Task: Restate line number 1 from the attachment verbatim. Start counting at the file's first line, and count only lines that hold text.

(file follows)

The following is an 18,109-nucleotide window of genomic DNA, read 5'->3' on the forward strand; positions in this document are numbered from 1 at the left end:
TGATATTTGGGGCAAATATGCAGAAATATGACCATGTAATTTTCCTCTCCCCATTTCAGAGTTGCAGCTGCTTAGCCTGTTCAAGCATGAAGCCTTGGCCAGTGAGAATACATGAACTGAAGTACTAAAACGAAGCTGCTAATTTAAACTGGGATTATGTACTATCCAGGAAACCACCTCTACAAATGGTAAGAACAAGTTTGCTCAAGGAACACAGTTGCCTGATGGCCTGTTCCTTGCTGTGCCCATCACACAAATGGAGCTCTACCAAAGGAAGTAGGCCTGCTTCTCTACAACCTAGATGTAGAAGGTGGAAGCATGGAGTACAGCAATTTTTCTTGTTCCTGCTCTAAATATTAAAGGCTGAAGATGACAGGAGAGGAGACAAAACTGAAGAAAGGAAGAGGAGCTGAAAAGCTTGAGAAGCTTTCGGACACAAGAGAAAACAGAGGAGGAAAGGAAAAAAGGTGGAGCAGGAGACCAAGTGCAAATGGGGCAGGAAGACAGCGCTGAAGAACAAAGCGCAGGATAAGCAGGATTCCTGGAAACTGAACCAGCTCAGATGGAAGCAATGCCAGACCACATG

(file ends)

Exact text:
The following is an 18,109-nucleotide window of genomic DNA, read 5'->3' on the forward strand; positions in this document are numbered from 1 at the left end: